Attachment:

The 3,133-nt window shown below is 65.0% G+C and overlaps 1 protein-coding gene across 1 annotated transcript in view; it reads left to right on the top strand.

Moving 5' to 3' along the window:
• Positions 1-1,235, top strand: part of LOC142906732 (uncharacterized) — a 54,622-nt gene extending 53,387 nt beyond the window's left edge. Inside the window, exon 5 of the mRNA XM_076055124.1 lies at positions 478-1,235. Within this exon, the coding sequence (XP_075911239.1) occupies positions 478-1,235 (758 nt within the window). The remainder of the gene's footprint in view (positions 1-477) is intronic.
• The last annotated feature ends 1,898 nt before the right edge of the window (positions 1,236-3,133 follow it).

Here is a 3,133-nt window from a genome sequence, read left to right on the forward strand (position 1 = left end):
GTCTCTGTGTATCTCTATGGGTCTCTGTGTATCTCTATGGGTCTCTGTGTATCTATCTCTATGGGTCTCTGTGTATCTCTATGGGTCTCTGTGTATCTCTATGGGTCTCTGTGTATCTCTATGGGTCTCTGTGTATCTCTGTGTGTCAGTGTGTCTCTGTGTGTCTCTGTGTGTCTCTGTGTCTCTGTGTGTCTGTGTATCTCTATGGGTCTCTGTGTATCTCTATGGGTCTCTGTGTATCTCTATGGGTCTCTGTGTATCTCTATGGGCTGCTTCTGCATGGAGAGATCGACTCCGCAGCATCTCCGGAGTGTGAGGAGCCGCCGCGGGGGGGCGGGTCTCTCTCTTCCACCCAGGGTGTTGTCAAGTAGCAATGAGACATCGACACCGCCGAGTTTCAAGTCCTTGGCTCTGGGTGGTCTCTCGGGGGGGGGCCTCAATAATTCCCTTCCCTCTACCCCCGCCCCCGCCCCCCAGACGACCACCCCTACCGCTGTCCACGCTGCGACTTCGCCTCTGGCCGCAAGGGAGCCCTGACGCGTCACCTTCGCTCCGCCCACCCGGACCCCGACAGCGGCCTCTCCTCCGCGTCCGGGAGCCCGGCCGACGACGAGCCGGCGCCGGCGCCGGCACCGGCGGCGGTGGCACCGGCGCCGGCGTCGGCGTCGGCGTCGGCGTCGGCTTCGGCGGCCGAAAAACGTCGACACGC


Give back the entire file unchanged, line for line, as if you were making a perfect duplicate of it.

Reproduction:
The 3,133-nt window shown below is 65.0% G+C and overlaps 1 protein-coding gene across 1 annotated transcript in view; it reads left to right on the top strand.

Moving 5' to 3' along the window:
• Positions 1-1,235, top strand: part of LOC142906732 (uncharacterized) — a 54,622-nt gene extending 53,387 nt beyond the window's left edge. Inside the window, exon 5 of the mRNA XM_076055124.1 lies at positions 478-1,235. Within this exon, the coding sequence (XP_075911239.1) occupies positions 478-1,235 (758 nt within the window). The remainder of the gene's footprint in view (positions 1-477) is intronic.
• The last annotated feature ends 1,898 nt before the right edge of the window (positions 1,236-3,133 follow it).

Here is a 3,133-nt window from a genome sequence, read left to right on the forward strand (position 1 = left end):
GTCTCTGTGTATCTCTATGGGTCTCTGTGTATCTCTATGGGTCTCTGTGTATCTATCTCTATGGGTCTCTGTGTATCTCTATGGGTCTCTGTGTATCTCTATGGGTCTCTGTGTATCTCTATGGGTCTCTGTGTATCTCTGTGTGTCAGTGTGTCTCTGTGTGTCTCTGTGTGTCTCTGTGTCTCTGTGTGTCTGTGTATCTCTATGGGTCTCTGTGTATCTCTATGGGTCTCTGTGTATCTCTATGGGTCTCTGTGTATCTCTATGGGCTGCTTCTGCATGGAGAGATCGACTCCGCAGCATCTCCGGAGTGTGAGGAGCCGCCGCGGGGGGGCGGGTCTCTCTCTTCCACCCAGGGTGTTGTCAAGTAGCAATGAGACATCGACACCGCCGAGTTTCAAGTCCTTGGCTCTGGGTGGTCTCTCGGGGGGGGGCCTCAATAATTCCCTTCCCTCTACCCCCGCCCCCGCCCCCCAGACGACCACCCCTACCGCTGTCCACGCTGCGACTTCGCCTCTGGCCGCAAGGGAGCCCTGACGCGTCACCTTCGCTCCGCCCACCCGGACCCCGACAGCGGCCTCTCCTCCGCGTCCGGGAGCCCGGCCGACGACGAGCCGGCGCCGGCGCCGGCACCGGCGGCGGTGGCACCGGCGCCGGCGTCGGCGTCGGCGTCGGCGTCGGCTTCGGCGGCCGAAAAACGTCGACACGC